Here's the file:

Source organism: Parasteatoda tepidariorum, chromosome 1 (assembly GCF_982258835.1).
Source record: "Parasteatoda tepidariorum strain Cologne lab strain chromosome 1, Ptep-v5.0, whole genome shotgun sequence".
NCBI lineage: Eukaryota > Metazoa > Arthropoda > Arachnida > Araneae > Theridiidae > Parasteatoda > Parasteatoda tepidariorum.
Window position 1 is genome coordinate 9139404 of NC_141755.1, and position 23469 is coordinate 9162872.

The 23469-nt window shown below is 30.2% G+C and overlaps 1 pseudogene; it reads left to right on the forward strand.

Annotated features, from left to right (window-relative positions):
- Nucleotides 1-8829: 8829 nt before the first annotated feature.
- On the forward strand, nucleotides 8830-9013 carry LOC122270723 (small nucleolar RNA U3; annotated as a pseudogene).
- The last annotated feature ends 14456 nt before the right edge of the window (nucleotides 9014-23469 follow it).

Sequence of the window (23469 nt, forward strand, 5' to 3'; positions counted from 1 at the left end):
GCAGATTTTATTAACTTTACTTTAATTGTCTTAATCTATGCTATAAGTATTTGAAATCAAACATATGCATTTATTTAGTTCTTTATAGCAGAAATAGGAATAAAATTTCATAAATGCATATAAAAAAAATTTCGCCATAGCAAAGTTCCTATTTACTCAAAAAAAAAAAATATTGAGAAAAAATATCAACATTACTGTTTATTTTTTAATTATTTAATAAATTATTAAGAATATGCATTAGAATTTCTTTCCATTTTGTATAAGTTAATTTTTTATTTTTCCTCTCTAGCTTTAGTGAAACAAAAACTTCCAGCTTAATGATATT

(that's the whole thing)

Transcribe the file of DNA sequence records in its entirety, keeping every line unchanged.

Source organism: Parasteatoda tepidariorum, chromosome 1 (assembly GCF_982258835.1).
Source record: "Parasteatoda tepidariorum strain Cologne lab strain chromosome 1, Ptep-v5.0, whole genome shotgun sequence".
NCBI lineage: Eukaryota > Metazoa > Arthropoda > Arachnida > Araneae > Theridiidae > Parasteatoda > Parasteatoda tepidariorum.
Window position 1 is genome coordinate 9139404 of NC_141755.1, and position 23469 is coordinate 9162872.

The 23469-nt window shown below is 30.2% G+C and overlaps 1 pseudogene; it reads left to right on the forward strand.

Annotated features, from left to right (window-relative positions):
- Nucleotides 1-8829: 8829 nt before the first annotated feature.
- On the forward strand, nucleotides 8830-9013 carry LOC122270723 (small nucleolar RNA U3; annotated as a pseudogene).
- The last annotated feature ends 14456 nt before the right edge of the window (nucleotides 9014-23469 follow it).

Sequence of the window (23469 nt, forward strand, 5' to 3'; positions counted from 1 at the left end):
GCAGATTTTATTAACTTTACTTTAATTGTCTTAATCTATGCTATAAGTATTTGAAATCAAACATATGCATTTATTTAGTTCTTTATAGCAGAAATAGGAATAAAATTTCATAAATGCATATAAAAAAAATTTCGCCATAGCAAAGTTCCTATTTACTCAAAAAAAAAAAATATTGAGAAAAAATATCAACATTACTGTTTATTTTTTAATTATTTAATAAATTATTAAGAATATGCATTAGAATTTCTTTCCATTTTGTATAAGTTAATTTTTTATTTTTCCTCTCTAGCTTTAGTGAAACAAAAACTTCCAGCTTAATGATATT